Source: Australian Property Journal
BRISBANE renters were drawn to the middle-ring suburbs over the December quarter, as the oversupply of apartments in the inner city push vacancy rates up to 4% for just the third time in a decade.
Meanwhile, regional Queensland broadly continued its year of recovery, with a number of markets moving from weak situations towards healthy status.
The latest data from the REIQ showed inner Brisbane vacancies were up from 3.7% to 4% over the quarter, while the middle ring taking in between 5km and 20km from the city centre tightened dramatically from 3.4% to 2.1%.
Inner Brisbane has only hit the 4% mark twice since REIQ began tracking data in 2008; in December 2013 at 4.1% and March last year at 4.4%.
REIQ chief executive officer Antonia Mercorella said the news was disappointing for investors, but not unexpected.
"We knew vacancies in inner Brisbane would edge up for the duration of 2017 thanks to strong levels of apartment supply coming to the market," she said.
"Approvals have fallen in the past six months and we know that this period where supply exceeds demand is likely to be only temporary thanks to a steadily growing population and consistent demand for inner city accommodation.
"Just how temporary is difficult to predict but our expectation is that demand will start to catch up to supply very quickly and vacancy rates will return to the typically healthy levels this market usually achieves of around 2.5% to 3.5%," she said.
SQM Research numbers for December showed vacancies across Brisbane had lifted from 3.4% to 3.8% over the month, and had firmed from 4.1% over the year.
Rents saw modest gains over the month; in annual terms they were unchanged for houses at $448.7 per week, while units were down by 0.9% to $368.1 per week.
Mercorella noted that the middle-ring market is affordable; in most suburbs there is the convenience of good infrastructure and public transport, and tenants have a good range of options to suit many budgets.
Vacancies in the outer ring suburbs of Ipswich, Caboolture, Pine Rivers and Redland eased slightly but remained in healthy territory, while Logan and Redcliffe firmed.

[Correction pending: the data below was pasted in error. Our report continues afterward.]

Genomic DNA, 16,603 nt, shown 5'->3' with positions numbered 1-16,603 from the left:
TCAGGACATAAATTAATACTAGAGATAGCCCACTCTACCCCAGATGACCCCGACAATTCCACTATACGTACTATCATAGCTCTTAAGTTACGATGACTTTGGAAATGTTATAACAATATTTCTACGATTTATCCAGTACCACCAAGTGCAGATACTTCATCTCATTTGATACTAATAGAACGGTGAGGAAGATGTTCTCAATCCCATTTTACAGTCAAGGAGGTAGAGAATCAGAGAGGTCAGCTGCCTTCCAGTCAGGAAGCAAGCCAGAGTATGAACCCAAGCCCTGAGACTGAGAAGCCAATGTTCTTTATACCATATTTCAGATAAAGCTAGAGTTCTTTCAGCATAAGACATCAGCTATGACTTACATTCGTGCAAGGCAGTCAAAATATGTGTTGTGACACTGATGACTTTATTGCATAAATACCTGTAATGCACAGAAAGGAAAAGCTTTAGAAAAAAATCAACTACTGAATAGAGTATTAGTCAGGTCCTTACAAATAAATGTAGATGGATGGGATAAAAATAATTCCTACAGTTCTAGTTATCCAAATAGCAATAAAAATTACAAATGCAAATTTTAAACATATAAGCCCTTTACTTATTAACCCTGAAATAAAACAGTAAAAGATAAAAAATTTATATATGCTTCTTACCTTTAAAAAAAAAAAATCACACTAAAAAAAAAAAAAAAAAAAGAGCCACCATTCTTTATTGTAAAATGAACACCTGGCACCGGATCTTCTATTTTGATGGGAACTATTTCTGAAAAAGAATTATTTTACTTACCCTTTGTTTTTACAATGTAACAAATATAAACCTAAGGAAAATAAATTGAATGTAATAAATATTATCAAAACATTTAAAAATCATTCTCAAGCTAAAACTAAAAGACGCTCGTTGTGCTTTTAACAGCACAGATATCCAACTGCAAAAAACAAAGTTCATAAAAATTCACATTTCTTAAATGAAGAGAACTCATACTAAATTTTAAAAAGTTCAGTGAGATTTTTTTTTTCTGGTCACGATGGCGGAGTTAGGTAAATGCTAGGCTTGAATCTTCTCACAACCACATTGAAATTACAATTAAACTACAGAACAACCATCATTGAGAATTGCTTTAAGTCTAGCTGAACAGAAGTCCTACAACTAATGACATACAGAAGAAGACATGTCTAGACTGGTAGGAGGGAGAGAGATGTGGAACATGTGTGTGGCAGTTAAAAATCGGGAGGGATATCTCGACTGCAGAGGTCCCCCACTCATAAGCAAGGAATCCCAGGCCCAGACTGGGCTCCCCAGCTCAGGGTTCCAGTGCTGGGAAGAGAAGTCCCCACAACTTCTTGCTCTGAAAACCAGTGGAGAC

The Gold Coast, the Sunshine Coast and the Fraser Coast all tightened and are now in among the state's tightest markets, at 1.1%, 0.7% and 1.6% respectively.
Caloundra and Maroochydore are down to record lows of 0.4%.
Mercorella said markets that remain consistently tight will eventually see upward pressure on rents.
"It's no surprise that the Gold Coast, which has officially been classed as a tight market for the better part of the past five years, is the most expensive place in Queensland to rent a three-bedroom house or a two-bedroom unit," she said.
Beyond the south-east corner of the state, Cairns reached an equal all-time low of 1.6% after a sustained period of gradual tightening, while the Fraser Coast had begun the year at 3.9%.
Rockhampton moved from 8.6% in March to 5% by the end of 2017, and Townsville from 6.2% to 4.6% in the same period.
"These rental markets were facing extremely difficult conditions however the improving broader economy, in particular the recovering coal price and strengthening employment figures, is having a positive impact on regional rental markets and this is good news," Mercorella said.
Toowoomba was the only regional market early in the year to be operating in the "healthy" range, and was at 3.1% in December. Bundaberg and Mackay moved out of the "weak" range by the end of the year, moving from 4.6% to 1.7% and 6.4% to 3.0% respectively.
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